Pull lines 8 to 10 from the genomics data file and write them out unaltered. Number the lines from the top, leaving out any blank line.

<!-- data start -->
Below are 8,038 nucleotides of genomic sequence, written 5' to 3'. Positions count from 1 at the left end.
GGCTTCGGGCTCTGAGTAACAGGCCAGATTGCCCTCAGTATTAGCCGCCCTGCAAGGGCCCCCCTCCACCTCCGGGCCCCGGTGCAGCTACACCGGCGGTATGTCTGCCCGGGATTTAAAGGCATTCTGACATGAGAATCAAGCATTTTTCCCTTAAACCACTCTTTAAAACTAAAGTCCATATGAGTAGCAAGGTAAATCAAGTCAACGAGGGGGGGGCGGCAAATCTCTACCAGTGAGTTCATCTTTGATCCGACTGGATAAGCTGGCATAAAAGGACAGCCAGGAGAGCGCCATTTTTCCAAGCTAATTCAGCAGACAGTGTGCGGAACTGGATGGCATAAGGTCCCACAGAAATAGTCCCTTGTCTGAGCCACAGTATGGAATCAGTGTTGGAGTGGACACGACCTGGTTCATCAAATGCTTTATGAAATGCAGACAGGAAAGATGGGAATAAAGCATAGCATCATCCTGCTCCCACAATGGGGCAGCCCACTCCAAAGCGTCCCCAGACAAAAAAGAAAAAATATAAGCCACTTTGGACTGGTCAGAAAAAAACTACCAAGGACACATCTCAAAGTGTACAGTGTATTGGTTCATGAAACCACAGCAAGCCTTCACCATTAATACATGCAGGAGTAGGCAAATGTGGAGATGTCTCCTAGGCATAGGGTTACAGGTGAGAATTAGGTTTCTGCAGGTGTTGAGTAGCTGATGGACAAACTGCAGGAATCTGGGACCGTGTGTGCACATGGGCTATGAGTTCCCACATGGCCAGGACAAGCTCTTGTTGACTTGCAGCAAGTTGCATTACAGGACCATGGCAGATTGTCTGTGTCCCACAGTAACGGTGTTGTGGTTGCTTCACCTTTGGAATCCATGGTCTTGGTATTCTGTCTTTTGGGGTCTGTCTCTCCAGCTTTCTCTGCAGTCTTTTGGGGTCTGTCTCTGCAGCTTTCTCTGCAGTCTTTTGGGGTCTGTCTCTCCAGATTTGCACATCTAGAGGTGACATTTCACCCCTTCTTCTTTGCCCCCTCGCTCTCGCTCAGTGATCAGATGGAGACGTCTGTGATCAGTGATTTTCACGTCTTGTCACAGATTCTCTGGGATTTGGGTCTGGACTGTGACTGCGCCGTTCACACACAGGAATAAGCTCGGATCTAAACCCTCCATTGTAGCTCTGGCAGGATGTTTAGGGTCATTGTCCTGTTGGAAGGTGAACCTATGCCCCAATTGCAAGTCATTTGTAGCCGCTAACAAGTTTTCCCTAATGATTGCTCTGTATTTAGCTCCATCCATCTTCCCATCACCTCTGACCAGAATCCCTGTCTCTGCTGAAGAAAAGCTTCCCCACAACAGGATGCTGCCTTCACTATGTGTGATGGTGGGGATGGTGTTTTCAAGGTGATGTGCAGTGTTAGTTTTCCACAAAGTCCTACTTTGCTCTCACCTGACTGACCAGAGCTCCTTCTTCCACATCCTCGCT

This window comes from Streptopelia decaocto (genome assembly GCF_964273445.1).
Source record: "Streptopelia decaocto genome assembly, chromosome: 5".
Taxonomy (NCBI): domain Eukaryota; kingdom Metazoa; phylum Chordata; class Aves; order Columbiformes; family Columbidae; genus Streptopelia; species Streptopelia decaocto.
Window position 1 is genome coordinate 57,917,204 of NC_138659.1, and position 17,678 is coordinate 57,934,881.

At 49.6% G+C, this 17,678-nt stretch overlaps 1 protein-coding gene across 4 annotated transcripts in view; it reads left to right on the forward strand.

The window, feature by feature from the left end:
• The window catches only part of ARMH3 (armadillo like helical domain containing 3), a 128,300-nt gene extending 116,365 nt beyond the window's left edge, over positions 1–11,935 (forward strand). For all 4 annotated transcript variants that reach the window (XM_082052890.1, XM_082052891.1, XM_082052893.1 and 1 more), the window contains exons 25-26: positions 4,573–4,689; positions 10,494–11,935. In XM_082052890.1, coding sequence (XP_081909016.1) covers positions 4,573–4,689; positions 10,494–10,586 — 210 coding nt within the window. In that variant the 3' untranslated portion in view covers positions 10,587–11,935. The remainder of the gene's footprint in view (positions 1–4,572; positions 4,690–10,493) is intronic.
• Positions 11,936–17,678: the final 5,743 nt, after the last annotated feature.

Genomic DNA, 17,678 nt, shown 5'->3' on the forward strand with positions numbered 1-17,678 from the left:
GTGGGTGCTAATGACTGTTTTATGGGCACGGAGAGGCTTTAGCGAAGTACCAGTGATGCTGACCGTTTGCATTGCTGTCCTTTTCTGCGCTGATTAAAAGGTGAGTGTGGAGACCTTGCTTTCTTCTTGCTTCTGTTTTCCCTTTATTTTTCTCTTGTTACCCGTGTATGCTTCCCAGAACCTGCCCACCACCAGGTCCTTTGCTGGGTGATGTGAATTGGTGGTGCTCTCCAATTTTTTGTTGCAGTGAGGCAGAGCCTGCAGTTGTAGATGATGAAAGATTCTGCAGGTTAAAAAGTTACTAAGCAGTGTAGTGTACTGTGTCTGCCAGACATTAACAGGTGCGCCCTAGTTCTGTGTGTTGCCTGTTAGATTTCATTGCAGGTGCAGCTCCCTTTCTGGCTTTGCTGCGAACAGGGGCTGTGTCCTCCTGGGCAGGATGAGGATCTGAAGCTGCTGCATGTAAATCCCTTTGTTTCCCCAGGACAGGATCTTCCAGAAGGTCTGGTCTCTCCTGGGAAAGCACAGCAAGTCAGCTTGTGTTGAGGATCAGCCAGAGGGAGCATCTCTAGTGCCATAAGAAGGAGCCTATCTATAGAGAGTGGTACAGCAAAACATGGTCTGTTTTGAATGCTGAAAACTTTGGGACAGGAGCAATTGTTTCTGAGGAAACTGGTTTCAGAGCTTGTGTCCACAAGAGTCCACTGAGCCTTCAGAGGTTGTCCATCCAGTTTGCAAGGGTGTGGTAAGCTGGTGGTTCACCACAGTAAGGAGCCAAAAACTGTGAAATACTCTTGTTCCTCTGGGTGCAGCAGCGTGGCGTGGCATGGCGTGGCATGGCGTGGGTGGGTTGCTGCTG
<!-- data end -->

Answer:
The window, feature by feature from the left end:
• The window catches only part of ARMH3 (armadillo like helical domain containing 3), a 128,300-nt gene extending 116,365 nt beyond the window's left edge, over positions 1–11,935 (forward strand). For all 4 annotated transcript variants that reach the window (XM_082052890.1, XM_082052891.1, XM_082052893.1 and 1 more), the window contains exons 25-26: positions 4,573–4,689; positions 10,494–11,935. In XM_082052890.1, coding sequence (XP_081909016.1) covers positions 4,573–4,689; positions 10,494–10,586 — 210 coding nt within the window. In that variant the 3' untranslated portion in view covers positions 10,587–11,935. The remainder of the gene's footprint in view (positions 1–4,572; positions 4,690–10,493) is intronic.
• Positions 11,936–17,678: the final 5,743 nt, after the last annotated feature.